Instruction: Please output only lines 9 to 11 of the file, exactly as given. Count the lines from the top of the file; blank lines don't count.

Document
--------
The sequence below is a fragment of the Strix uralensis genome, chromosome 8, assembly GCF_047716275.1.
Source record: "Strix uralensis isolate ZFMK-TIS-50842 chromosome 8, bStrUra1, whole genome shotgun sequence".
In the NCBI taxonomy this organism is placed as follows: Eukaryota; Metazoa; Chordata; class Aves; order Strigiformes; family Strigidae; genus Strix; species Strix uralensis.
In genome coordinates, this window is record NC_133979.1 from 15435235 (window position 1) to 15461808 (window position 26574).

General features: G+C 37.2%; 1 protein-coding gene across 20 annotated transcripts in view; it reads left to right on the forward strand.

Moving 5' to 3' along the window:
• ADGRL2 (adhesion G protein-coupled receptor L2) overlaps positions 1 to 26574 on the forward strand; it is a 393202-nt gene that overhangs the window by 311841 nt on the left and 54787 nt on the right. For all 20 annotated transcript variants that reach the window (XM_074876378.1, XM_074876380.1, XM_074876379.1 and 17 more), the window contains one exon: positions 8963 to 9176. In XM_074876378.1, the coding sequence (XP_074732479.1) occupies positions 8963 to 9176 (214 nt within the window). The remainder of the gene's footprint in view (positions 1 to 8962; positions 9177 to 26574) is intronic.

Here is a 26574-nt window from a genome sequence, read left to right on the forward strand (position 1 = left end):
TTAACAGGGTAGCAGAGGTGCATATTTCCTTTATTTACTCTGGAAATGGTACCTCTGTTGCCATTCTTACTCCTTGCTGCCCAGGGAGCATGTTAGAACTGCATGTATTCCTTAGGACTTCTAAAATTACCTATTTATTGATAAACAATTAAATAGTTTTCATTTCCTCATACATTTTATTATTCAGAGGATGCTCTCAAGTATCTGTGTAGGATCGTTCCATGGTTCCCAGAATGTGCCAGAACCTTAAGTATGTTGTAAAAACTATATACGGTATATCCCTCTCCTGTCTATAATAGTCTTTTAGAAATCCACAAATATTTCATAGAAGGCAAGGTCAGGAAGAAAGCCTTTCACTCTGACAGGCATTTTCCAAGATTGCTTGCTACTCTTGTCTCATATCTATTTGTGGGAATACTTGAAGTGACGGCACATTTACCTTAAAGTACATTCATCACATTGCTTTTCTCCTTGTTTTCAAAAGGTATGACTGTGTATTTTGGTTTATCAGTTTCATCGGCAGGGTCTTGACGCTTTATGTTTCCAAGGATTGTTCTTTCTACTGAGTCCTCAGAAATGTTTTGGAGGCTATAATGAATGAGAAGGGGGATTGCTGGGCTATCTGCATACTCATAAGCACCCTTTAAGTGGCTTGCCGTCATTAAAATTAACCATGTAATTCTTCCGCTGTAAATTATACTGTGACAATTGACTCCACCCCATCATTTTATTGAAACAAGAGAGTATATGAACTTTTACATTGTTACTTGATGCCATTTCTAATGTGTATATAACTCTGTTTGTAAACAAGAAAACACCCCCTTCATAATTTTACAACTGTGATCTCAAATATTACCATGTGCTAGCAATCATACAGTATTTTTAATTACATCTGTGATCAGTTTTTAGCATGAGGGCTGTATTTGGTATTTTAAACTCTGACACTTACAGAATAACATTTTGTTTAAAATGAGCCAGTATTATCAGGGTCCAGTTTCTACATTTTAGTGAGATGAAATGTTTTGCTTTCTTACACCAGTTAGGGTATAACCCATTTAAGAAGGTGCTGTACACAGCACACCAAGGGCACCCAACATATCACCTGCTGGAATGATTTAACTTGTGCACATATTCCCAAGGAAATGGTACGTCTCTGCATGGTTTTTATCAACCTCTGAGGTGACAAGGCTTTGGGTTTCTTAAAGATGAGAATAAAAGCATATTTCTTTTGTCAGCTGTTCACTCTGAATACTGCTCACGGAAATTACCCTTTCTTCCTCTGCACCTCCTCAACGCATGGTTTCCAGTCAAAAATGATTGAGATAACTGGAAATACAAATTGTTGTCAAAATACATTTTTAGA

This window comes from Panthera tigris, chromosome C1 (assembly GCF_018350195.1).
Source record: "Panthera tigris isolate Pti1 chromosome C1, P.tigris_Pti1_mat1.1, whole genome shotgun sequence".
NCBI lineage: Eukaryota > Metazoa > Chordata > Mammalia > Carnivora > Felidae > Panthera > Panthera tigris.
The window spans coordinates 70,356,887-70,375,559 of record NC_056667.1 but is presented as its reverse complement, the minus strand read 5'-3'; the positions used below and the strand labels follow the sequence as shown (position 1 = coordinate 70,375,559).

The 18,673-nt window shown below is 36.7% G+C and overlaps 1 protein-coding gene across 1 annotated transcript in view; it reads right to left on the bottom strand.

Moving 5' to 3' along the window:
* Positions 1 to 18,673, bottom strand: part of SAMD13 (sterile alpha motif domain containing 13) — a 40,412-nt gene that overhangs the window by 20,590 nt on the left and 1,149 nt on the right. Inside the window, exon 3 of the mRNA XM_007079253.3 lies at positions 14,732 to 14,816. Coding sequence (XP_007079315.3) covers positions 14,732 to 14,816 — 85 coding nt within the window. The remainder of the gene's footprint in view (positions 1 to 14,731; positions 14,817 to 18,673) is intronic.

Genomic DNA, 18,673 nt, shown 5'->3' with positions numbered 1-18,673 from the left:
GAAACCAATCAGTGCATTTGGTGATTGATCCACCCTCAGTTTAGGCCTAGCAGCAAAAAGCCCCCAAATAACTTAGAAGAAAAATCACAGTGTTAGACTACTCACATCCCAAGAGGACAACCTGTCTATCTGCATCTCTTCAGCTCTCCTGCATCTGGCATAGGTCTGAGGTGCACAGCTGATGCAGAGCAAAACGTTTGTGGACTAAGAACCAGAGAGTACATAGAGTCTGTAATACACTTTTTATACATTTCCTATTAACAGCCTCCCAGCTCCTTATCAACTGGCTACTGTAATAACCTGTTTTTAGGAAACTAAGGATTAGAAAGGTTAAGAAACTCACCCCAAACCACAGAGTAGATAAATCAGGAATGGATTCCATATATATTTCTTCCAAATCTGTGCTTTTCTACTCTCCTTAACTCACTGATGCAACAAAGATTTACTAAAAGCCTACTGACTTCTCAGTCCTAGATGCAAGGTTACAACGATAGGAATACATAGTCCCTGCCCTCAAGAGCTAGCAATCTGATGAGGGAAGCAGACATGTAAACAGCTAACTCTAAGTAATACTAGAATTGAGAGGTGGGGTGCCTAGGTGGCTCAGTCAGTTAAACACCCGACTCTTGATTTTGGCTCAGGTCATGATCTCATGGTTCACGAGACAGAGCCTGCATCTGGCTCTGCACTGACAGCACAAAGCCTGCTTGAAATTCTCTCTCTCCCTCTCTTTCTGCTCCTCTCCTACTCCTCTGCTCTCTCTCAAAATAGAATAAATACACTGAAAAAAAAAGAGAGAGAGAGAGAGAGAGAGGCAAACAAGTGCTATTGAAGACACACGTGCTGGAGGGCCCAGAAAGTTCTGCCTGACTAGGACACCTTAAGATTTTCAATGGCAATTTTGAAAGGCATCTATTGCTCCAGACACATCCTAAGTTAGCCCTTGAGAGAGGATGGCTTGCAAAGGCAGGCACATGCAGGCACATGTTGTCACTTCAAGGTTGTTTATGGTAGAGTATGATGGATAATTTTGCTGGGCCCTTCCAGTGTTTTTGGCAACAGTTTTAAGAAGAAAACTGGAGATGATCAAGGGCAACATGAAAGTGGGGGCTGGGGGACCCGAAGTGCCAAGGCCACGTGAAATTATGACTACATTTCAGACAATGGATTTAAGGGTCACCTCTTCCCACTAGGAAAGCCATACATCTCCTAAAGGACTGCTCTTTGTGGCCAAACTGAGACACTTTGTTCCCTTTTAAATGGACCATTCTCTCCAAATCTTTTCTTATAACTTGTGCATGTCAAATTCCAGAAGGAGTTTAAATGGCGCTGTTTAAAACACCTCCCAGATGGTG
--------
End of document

TTAACAGGGTAGCAGAGGTGCATATTTCCTTTATTTACTCTGGAAATGGTACCTCTGTTGCCATTCTTACTCCTTGCTGCCCAGGGAGCATGTTAGAACTGCATGTATTCCTTAGGACTTCTAAAATTACCTATTTATTGATAAACAATTAAATAGTTTTCATTTCCTCATACATTTTATTATTCAGAGGATGCTCTCAAGTATCTGTGTAGGATCGTTCCATGGTTCCCAGAATGTGCCAGAACCTTAAGTATGTTGTAAAAACTATATACGGTATATCCCTCTCCTGTCTATAATAGTCTTTTAGAAATCCACAAATATTTCATAGAAGGCAAGGTCAGGAAGAAAGCCTTTCACTCTGACAGGCATTTTCCAAGATTGCTTGCTACTCTTGTCTCATATCTATTTGTGGGAATACTTGAAGTGACGGCACATTTACCTTAAAGTACATTCATCACATTGCTTTTCTCCTTGTTTTCAAAAGGTATGACTGTGTATTTTGGTTTATCAGTTTCATCGGCAGGGTCTTGACGCTTTATGTTTCCAAGGATTGTTCTTTCTACTGAGTCCTCAGAAATGTTTTGGAGGCTATAATGAATGAGAAGGGGGATTGCTGGGCTATCTGCATACTCATAAGCACCCTTTAAGTGGCTTGCCGTCATTAAAATTAACCATGTAATTCTTCCGCTGTAAATTATACTGTGACAATTGACTCCACCCCATCATTTTATTGAAACAAGAGAGTATATGAACTTTTACATTGTTACTTGATGCCATTTCTAATGTGTATATAACTCTGTTTGTAAACAAGAAAACACCCCCTTCATAATTTTACAACTGTGATCTCAAATATTACCATGTGCTAGCAATCATACAGTATTTTTAATTACATCTGTGATCAGTTTTTAGCATGAGGGCTGTATTTGGTATTTTAAACTCTGACACTTACAGAATAACATTTTGTTTAAAATGAGCCAGTATTATCAGGGTCCAGTTTCTACATTTTAGTGAGATGAAATGTTTTGCTTTCTTACACCAGTTAGGGTATAACCCATTTAAGAAGGTGCTGTACACAGCACACCAAGGGCACCCAACATATCACCTGCTGGAATGATTTAACTTGTGCACATATTCCCAAGGAAATGGTACGTCTCTGCATGGTTTTTATCAACCTCTGAGGTGACAAGGCTTTGGGTTTCTTAAAGATGAGAATAAAAGCATATTTCTTTTGTCAGCTGTTCACTCTGAATACTGCTCACGGAAATTACCCTTTCTTCCTCTGCACCTCCTCAACGCATGGTTTCCAGTCAAAAATGATTGAGATAACTGGAAATACAAATTGTTGTCAAAATACATTTTTAGA

This window comes from Panthera tigris, chromosome C1 (assembly GCF_018350195.1).
Source record: "Panthera tigris isolate Pti1 chromosome C1, P.tigris_Pti1_mat1.1, whole genome shotgun sequence".